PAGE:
Fun factor aside, the best thing about Midnight Suns’ combat is how different it is. Yes, we’ve seen similar card-based systems before (Baten Kaitos: Eternal Wings and the Lost Ocean, Metal Gear Acid, etc.), but such games are quite rare in the grand scope of gaming history. Again, the quickest path to Midnight Suns‘ success would have been to make it “XCOM with superheroes.” Instead, Firaxis made the bold decision to ignore the most obvious path and use a unique opportunity as the chance to try something different that felt right for the hand they were dealt.
That’s where Midnight Suns’ best “2005” qualities come into play. The game is representative of a time when major studios like Square Enix, Rockstar Games, and Ubisoft regularly produced a series of smaller titles that gleefully abandoned franchise formulas in pursuit of something different. Mind you, those experiments didn’t always work. It would be foolish to pretend they did. Yet, there’s a reason why so many of those games end up on our “games ahead of their time” articles. The ways those games thought outside of the box (if only just a little bit) were either not appreciated in their time or were simply not perfected the first time around in the ways that more established design formulas were.
Midnight Suns often feels like the modern equivalent of those games. The joy its developers experienced crafting nearly every mechanic, scenario, and setpiece is so palpable that even this game’s mechanical creeks and groans start to sound like a symphony. It’s familiar enough to draw you in yet different enough to constantly surprise you and keep you engaged in what will happen next.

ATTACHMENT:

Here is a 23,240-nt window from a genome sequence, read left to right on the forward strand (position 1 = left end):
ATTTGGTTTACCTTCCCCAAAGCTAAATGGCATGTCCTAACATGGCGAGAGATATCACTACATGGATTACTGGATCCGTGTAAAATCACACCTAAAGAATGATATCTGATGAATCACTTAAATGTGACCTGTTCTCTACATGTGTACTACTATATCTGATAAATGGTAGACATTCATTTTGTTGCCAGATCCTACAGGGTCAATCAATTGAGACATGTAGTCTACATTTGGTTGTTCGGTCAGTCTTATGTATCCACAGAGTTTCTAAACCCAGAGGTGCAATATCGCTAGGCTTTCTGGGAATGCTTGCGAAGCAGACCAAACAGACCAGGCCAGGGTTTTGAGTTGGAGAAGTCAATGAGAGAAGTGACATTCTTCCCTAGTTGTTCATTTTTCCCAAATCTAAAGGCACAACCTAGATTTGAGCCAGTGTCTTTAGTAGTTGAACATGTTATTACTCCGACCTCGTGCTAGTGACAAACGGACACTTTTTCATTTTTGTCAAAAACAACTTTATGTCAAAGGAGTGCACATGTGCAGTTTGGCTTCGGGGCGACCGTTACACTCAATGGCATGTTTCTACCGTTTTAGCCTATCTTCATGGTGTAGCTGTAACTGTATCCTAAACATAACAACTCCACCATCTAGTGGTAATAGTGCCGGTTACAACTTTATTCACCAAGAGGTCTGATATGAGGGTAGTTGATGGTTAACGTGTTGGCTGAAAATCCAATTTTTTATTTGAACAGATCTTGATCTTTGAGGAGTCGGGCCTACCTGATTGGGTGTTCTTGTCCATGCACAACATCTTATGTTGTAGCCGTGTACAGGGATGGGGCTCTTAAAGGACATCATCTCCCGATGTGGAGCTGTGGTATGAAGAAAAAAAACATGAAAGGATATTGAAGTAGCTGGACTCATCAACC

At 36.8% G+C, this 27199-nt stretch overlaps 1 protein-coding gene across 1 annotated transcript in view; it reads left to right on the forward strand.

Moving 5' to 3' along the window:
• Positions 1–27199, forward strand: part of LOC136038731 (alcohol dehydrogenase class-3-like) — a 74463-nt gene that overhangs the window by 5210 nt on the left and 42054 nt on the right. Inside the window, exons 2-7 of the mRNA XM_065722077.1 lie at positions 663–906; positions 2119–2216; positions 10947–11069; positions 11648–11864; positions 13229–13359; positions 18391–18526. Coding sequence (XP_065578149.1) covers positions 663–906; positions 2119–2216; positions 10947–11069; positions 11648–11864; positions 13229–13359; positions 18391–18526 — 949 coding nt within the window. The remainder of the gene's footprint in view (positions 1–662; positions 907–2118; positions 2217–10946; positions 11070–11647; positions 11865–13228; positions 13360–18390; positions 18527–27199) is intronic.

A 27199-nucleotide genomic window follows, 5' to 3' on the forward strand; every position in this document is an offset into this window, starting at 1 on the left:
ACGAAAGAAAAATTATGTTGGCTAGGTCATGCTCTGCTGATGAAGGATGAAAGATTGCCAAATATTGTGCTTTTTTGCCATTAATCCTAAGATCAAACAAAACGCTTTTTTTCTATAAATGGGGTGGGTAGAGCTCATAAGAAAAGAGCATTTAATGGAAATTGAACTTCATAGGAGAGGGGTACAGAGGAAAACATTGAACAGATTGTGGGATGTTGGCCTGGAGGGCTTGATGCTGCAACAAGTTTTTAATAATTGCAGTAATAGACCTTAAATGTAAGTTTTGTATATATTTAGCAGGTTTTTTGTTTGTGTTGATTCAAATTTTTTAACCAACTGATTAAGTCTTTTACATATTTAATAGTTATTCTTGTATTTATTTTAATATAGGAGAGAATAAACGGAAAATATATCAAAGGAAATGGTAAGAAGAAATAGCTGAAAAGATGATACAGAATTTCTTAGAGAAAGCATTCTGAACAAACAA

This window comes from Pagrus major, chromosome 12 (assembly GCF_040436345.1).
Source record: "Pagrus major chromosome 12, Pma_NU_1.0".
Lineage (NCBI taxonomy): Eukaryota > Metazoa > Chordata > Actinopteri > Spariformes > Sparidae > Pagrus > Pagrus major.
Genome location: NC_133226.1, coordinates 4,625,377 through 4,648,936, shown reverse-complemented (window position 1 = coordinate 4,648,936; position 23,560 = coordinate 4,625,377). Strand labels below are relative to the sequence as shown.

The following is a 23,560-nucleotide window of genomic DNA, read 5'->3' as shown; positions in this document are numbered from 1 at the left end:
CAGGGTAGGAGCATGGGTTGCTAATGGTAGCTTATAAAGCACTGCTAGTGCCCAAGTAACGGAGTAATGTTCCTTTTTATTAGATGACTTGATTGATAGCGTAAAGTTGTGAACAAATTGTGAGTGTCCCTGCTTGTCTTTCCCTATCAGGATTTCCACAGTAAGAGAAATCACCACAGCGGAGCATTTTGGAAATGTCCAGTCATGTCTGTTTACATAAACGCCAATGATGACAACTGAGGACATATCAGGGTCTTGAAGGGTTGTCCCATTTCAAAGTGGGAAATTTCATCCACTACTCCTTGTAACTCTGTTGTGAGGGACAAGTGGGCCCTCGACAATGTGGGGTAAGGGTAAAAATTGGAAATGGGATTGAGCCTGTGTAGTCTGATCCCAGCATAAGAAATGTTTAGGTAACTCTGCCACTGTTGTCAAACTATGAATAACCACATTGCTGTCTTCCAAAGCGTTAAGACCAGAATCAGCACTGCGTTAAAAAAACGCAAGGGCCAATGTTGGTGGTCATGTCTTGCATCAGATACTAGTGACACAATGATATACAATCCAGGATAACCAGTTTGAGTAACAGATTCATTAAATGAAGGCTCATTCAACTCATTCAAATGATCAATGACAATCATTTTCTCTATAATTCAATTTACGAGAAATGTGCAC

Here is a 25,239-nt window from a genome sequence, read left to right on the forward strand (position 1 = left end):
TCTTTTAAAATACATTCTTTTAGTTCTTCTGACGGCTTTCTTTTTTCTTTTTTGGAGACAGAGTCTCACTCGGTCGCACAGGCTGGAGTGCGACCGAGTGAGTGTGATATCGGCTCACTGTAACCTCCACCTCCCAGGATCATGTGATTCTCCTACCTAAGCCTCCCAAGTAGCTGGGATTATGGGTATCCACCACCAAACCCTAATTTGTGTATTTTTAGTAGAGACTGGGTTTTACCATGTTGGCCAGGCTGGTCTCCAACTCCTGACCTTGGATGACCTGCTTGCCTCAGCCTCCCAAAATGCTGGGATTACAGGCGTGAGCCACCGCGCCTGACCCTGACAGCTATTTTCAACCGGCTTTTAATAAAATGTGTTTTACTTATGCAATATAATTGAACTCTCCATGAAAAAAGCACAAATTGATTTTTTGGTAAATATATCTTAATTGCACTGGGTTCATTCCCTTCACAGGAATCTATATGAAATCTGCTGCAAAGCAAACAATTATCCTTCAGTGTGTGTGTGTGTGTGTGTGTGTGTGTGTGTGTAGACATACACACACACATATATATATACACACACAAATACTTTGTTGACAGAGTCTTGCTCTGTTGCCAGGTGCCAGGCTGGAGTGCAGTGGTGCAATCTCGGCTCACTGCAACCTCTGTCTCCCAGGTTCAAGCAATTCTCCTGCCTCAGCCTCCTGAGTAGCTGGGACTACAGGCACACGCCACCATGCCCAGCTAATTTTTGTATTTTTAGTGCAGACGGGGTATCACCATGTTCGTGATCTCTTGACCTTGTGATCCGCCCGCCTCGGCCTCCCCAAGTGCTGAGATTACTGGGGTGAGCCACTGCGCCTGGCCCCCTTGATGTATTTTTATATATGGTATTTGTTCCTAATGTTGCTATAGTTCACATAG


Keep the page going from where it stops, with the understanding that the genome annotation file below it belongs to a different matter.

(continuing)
Yet, like so many of those legacy experimental titles from acclaimed developers, some of Midnight Suns’ biggest swings result in hits while others leave the game flat on its face.
Midnight Suns Relationship System Shows the Difference Between Great Ideas and Great Execution
When you’re not participating in card-based battles, you’ll spend most of your Midnight Suns adventures getting to know the game’s roster of Marvel characters a little better. Yes, Midnight Suns allows you to form a relationship with some of the most powerful figures in the Marvel universe. No, it doesn’t allow you to romance them. Sorry.
The heart of that relationship system is the Abbey: a hub-like area where our heroes gather between missions. There, you can choose to hang out with different characters, visit their favorite spots, train together, and even give them gifts. By choosing the right dialog options, exploring every action, and giving the right gifts, you can raise your friendship level with that character. Raise your friendship level high enough, and you’ll unlock special moves, unique story sequences, and various cosmetic items.